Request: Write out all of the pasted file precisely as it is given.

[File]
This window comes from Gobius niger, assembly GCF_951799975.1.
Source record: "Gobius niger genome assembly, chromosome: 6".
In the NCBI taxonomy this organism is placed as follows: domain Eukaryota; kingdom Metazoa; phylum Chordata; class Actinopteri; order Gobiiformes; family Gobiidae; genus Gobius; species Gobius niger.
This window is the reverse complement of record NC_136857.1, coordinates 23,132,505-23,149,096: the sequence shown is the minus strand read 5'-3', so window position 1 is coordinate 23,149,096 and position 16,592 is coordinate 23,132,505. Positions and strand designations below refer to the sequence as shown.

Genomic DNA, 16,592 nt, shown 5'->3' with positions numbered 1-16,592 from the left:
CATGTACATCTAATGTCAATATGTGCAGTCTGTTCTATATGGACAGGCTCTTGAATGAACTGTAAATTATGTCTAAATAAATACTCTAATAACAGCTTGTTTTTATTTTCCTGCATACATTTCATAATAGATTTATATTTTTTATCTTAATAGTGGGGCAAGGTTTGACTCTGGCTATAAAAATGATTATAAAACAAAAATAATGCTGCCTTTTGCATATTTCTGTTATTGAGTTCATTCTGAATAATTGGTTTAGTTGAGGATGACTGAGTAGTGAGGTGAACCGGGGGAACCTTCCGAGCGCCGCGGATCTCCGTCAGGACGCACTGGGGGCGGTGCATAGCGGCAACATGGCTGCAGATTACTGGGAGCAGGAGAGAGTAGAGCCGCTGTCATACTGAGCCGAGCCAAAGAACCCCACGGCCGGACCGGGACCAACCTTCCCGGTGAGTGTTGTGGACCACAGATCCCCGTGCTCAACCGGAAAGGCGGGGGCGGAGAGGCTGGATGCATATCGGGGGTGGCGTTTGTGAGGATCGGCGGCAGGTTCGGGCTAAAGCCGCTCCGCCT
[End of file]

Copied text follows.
This window comes from Gobius niger, assembly GCF_951799975.1.
Source record: "Gobius niger genome assembly, chromosome: 6".
In the NCBI taxonomy this organism is placed as follows: domain Eukaryota; kingdom Metazoa; phylum Chordata; class Actinopteri; order Gobiiformes; family Gobiidae; genus Gobius; species Gobius niger.
This window is the reverse complement of record NC_136857.1, coordinates 23,132,505-23,149,096: the sequence shown is the minus strand read 5'-3', so window position 1 is coordinate 23,149,096 and position 16,592 is coordinate 23,132,505. Positions and strand designations below refer to the sequence as shown.

Genomic DNA, 16,592 nt, shown 5'->3' with positions numbered 1-16,592 from the left:
CATGTACATCTAATGTCAATATGTGCAGTCTGTTCTATATGGACAGGCTCTTGAATGAACTGTAAATTATGTCTAAATAAATACTCTAATAACAGCTTGTTTTTATTTTCCTGCATACATTTCATAATAGATTTATATTTTTTATCTTAATAGTGGGGCAAGGTTTGACTCTGGCTATAAAAATGATTATAAAACAAAAATAATGCTGCCTTTTGCATATTTCTGTTATTGAGTTCATTCTGAATAATTGGTTTAGTTGAGGATGACTGAGTAGTGAGGTGAACCGGGGGAACCTTCCGAGCGCCGCGGATCTCCGTCAGGACGCACTGGGGGCGGTGCATAGCGGCAACATGGCTGCAGATTACTGGGAGCAGGAGAGAGTAGAGCCGCTGTCATACTGAGCCGAGCCAAAGAACCCCACGGCCGGACCGGGACCAACCTTCCCGGTGAGTGTTGTGGACCACAGATCCCCGTGCTCAACCGGAAAGGCGGGGGCGGAGAGGCTGGATGCATATCGGGGGTGGCGTTTGTGAGGATCGGCGGCAGGTTCGGGCTAAAGCCGCTCCGCCT